This map shows the parcels within the Sand Flats Recreation Area that were considered for oil and gas development outlined in red. The area outlined in purple is Moab city limits. [Moab Sun News]

The Utah office of the Bureau of Land Management is in the planning stages of a statewide oil and gas lease sale in June. According to the sale’s BLM e-planning website, there are seven parcels located in the Green River and Canyon Country Districts being considered for lease. 

Two of those parcels are within the Sand Flats Recreation Area, a beloved recreation area just outside of Moab city limits.

Land within the Sand Flats Recreation Area is under a “No Surface Occupancy” regulation. Parcels may be leased for oil and gas development, but no development on the surface of those plots can take place. An alternative for developers might be directional drilling, in which a surface operation on a nearby parcel facilitates horizontal drilling to extract underground resources from beneath the “No-Surface Occupancy” parcels. The practicality of directional drilling to access these particular parcels is unclear.

“The parcels are currently under review,” said Rachel Wootten, Public Affairs Specialist for the BLM.

Sand Flats Recreation Area Director Andrea Brand had no official statement on the proposed parcels, but she did say that the issue has never come up in the fifteen years that she has served as director.

“This was a new thing,” she said of the nominations inside the recreation area.

Parcels may be nominated by the public to be included in competitive oil and gas lease sales. These nominations are called “expressions of interest,” or EOIs. Expressions of Interest for the June sale were open between Sept. 4 and Dec. 2 of 2019.

“Submitting an EOI to the BLM does not guarantee that parcels will be offered at auction,” according to the BLM Expressions Of Interest website.

Landon Newell, the oil and gas specialist for the Southern Utah Wilderness Alliance, gave some context to the Expressions of Interest process.

In the past, he said, the BLM’s practice was to examine the suitability of these nominations before they were added to a lease sale. If local and state officials determined that the parcels were better used as wildlife habitat, recreation areas, watershed protection areas, or some other use within the agency’s mission, they would remove them from consideration.

However, in March of 2017, the president signed Executive Order 13783, which has become known as the “energy dominance” policy. The policy directs all relevant federal agencies, including the BLM, to remove regulatory and procedural obstacles to energy development.

“The leases that are nominated, under new policy and guidance that’s been issued, are almost certainly offered,” Newell observed, but then tempered that with an acknowledgment of the “almost” in his statement.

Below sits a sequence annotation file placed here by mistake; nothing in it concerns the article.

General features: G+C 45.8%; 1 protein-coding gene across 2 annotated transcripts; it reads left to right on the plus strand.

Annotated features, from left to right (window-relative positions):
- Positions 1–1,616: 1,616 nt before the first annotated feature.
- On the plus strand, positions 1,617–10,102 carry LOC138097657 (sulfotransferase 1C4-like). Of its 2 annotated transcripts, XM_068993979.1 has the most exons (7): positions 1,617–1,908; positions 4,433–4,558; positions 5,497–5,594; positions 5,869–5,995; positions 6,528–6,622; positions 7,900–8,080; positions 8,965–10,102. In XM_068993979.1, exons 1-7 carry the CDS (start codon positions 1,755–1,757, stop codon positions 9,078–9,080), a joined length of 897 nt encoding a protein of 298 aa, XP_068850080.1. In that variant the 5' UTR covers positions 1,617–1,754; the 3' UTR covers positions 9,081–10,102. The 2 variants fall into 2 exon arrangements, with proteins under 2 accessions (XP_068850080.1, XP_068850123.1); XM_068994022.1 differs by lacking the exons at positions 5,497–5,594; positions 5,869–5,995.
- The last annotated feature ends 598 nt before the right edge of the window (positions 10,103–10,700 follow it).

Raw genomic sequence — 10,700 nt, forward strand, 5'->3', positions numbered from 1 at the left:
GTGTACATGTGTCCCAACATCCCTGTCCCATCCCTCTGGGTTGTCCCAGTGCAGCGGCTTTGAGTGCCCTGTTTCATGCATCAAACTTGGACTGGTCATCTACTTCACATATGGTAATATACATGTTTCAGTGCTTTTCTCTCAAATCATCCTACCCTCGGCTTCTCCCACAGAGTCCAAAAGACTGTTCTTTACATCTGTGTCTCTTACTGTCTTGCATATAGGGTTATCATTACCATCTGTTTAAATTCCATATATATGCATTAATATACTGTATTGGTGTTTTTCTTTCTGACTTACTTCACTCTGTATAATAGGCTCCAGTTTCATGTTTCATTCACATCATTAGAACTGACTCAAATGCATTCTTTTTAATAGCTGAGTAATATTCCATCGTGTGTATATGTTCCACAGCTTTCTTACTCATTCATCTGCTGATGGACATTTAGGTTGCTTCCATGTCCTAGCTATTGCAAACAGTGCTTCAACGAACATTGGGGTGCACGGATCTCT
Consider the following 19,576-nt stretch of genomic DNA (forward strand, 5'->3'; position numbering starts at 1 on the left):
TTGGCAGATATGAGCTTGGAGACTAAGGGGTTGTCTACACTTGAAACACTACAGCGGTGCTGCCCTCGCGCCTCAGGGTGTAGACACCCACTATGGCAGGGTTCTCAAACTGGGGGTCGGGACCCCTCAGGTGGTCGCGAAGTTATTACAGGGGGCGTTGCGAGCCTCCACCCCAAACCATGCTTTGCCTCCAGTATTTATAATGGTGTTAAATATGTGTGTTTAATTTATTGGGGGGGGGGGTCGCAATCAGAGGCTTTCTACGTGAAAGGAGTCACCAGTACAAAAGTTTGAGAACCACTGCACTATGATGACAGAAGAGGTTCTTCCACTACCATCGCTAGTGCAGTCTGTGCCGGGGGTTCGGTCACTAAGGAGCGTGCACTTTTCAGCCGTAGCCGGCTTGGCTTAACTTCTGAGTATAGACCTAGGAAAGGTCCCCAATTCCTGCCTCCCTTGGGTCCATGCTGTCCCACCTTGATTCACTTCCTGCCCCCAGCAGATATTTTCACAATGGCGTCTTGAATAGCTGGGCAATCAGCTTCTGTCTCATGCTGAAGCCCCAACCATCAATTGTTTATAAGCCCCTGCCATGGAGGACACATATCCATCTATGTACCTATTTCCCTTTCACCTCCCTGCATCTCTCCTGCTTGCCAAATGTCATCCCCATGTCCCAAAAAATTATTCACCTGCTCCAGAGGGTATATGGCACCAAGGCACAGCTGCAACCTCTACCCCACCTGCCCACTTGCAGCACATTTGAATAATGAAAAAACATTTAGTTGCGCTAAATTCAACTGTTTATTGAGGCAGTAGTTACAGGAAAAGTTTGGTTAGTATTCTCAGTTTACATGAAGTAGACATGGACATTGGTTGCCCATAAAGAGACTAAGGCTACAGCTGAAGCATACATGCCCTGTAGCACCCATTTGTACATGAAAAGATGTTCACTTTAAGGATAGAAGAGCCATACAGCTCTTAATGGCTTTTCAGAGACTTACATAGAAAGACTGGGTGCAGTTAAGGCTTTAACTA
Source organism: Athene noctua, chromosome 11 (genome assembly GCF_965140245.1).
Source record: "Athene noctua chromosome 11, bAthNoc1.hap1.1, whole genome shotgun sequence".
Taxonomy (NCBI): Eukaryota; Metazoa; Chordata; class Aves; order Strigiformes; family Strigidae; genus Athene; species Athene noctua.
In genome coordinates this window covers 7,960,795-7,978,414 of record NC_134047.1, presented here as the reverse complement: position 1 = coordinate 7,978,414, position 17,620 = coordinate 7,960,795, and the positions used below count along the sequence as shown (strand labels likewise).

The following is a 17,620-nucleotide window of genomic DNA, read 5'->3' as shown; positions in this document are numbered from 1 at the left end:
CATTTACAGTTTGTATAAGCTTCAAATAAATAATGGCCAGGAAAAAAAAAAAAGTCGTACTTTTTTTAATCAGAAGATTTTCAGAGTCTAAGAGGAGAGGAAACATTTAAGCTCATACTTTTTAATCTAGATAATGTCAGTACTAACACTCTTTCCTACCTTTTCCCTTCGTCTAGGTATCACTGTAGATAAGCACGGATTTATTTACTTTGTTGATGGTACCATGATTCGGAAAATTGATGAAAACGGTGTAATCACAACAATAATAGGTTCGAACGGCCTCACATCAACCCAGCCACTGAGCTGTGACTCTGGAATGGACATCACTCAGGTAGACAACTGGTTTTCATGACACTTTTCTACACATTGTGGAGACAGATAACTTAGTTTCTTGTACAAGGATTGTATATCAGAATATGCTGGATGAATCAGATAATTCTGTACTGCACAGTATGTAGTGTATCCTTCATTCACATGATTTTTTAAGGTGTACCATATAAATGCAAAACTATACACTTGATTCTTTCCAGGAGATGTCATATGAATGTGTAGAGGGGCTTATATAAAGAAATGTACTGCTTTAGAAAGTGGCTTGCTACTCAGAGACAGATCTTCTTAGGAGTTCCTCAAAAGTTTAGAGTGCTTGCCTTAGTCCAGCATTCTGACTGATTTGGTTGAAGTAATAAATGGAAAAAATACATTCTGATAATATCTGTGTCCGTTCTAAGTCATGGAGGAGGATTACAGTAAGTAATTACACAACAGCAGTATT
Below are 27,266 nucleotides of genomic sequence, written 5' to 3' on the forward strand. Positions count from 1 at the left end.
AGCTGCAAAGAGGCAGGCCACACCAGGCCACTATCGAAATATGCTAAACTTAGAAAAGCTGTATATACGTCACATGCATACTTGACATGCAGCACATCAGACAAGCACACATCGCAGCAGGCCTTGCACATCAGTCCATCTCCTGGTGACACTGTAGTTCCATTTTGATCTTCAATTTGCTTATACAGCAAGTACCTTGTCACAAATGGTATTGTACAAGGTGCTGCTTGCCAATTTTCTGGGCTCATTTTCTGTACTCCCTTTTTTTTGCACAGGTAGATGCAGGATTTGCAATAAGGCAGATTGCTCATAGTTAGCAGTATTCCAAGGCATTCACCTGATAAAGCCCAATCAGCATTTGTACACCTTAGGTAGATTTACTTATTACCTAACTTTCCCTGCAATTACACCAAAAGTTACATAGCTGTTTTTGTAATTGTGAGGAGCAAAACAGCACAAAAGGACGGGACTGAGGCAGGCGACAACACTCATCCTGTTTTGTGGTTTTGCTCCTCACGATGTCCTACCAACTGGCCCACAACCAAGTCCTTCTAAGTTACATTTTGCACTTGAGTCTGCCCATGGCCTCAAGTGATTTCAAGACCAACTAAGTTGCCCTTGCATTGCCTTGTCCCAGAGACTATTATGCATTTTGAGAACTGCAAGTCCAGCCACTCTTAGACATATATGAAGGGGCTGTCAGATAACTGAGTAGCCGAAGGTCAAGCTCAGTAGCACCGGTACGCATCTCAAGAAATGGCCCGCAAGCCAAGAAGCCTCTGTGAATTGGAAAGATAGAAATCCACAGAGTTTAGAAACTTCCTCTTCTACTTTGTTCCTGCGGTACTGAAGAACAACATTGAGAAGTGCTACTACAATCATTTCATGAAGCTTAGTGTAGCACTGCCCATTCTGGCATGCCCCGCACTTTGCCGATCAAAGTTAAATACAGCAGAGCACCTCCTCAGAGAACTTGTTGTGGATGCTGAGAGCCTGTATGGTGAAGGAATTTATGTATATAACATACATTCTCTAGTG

“There’s no guarantee that [nominated parcels will] be contained in the analysis that comes up,” Newell said, “and even if they are in that analysis, the BLM does still, by law, have the discretion to defer those leases from the sale, even though it has initially considered them in its draft analysis. So there’s still quite a few steps to go here.”

The analysis Newell referenced is the Environmental Assessment that the BLM will complete for all parcels that the agency has decided to include in the lease sale. That assessment will study the potential impacts of offering each included parcel for lease. Once the draft assessment is complete, a thirty-day public comment period will follow. The public comment period for the June Utah oil and gas lease sale is not yet scheduled, but the e-planning website says it will start sometime around Feb. 20.

Parcels that may be nominated in the BLM Canyon Country District, which encompasses the Moab area, are outlined by the BLM’s Master Leasing Plan of 2016 and the BLM Moab Resource Management Plan of 2008. These documents specify what areas could potentially be leased, which may be leased with stipulations, and which will never be offered for lease. It’s these plans that identify Sand Flats as a “No Surface Occupancy” area.

If a parcel is still included in the lease sale offering after public comments are considered, and the leases are purchased, there is still another step before any development can take place on the parcels.

“Prior to approving an application for lease development, hydrologic and engineering reviews would be conducted for all proposed activity,” said Wootton. “All appropriate regulatory and mitigation measures would be included in any site-specific analysis for future proposals.”

Another public comment period could also be part of those reviews.

BLM leases are offered as ten-year terms. A developer has that long to develop the lease; if they don’t do so within the decade, the lease expires. Newell said sometimes no action occurs on a parcel that’s been leased.

“In the current market, with prices being low, we’re not seeing a lot of development,” Newell said. “But the problem is, the leasing opens the door to development… markets can change over time, and in ten years it’s very conceivable that prices are higher and there’s more demand, and so the leases could be moved forward.”

“Revenues from onshore oil and gas production on federal lands directly fund the U.S. Treasury and state budgets, and support public education, infrastructure improvements, and other state-determined priorities,” Wootton said. 48% of the revenue from the lease sale itself goes to the state in which the parcels are located and the remainder is directed to the U.S. Treasury. There is also a 12.66% production royalty placed on any profitable production on a leased parcel, of which the state and federal governments each receive half.

To learn more about the June 2020 Utah BLM oil and gas lease, visit: